Basic Income and Public Health Governance

In several recent speeches (Robot Stage -video), Guernsey June 2017- “Basic Income and the Crisis in Governance”video, WHO Gastein Forum, (video)) I touch on economic insecurity as a public health issue, and the way the punitive turn in administering access to basic income assistance exacerbates vulnerability in modern society. I argue contra this how basic income acting as a stabiliser (2017, Nature“Basic Income as a Pivoting Reform,”) can improve the governance and positive impacts of other public services. In(“Public Ownership within Varieties of Capitalism: Regulatory Foundations for Welfare and Freedom,”and The Case for Universal Basic Income) I look at ways the legal embedding of health rights in income security administration protects vulnerable groups, and I link this to the broader structure of the universal welfare state.

UBI policies and their potential for addressing health inequities.


Basic Income, Freedom and Development Justice

The case for basic income as an instrument of freedomfromdomination and freedom to act and choose are well known. In several works (Journal of Philosophical Economics, Basic Income Studies 2015, Polity Press) I argue for a distinct conception of developmental freedom and explore the link with development justice. This leads me to argue that basic income is best viewed as a key but small part of a more difficult social project of generating stable institutions of democratic governance. I talk about some of the implications in my recent book (2019a), and speeches(video,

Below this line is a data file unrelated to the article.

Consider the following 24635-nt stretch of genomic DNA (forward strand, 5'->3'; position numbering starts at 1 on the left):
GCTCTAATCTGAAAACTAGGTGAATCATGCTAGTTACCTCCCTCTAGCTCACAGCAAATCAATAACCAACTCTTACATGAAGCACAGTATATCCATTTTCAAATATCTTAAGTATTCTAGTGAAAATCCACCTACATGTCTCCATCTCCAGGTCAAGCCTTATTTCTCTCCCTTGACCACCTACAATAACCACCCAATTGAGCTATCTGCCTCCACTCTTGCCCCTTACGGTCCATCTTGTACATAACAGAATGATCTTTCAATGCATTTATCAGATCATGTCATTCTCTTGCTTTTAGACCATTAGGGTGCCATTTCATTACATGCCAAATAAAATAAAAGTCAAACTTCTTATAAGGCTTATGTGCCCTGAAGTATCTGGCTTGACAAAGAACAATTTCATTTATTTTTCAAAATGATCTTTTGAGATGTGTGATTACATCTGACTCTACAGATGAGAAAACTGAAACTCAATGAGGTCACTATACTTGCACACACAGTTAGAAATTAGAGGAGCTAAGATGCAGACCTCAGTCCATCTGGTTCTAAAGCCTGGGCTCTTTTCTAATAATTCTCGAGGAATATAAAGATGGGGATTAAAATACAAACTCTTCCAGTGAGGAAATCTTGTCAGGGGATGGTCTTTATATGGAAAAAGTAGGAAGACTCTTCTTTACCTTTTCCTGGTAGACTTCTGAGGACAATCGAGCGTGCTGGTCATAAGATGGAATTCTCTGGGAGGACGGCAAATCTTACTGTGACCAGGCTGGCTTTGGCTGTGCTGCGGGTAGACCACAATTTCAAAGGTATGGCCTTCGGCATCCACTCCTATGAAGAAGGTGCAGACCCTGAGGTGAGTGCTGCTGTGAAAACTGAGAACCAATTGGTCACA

This House Supports a Universal Basic Income | The Cambridge Union, Council of Europe (video),and podcasts (Universal Basic Income – Has its Time Come?)


Basic Income, Equality and the Welfare State

I have explored the incidental role of social equality as a condition for basic income: the likelihood of its coming into being and basic income being effective for freedom and development. In(The Developmental Social Contract and Basic Income in Denmark)

and a key note speech I gave to the Finland 2018 Congress of the Basic Income Earth Network I refer to this as the Equality Paradox. The concern is basic income would remain partial and its effects peter out without a high level of economic civilisation. The equality condition is paradoxical I argue because typically it is in conditions of crises linked with inequality and greater relative poverty that the moral case for basic income as an instrument to quell insecurity appears stronger. In recent Speeches (Cambridge Union, Danish Parliament- video, Bristol Festival of Ideas 2016,(audio), and BIEN’s 30thAnniversary at Louvain (video)I talk about the positive and necessary but insufficient role of basic income in the welfare state. I was a witness in the first public enquiry held about basic income in Britain(


Basic Income and the Union Movement

In several works (2002, 2002, 1999) I have looked at the role of labour unions as force for democratisation of the polity and economy. My D.Phil at Oxford focussed on the democratic agency of local labour unions in Chile, where I did a survey of over 400 local labour leaders, to understand the role of representation in the enterprise. I was among the first to argue (2011a) that the opposition many see between the interests of organised workers and the cause of basic income is false, too superficially conceived. I explore this concern in several speeches(Danish parliament September 2016, “Basic Income and the Nordic Model” (video)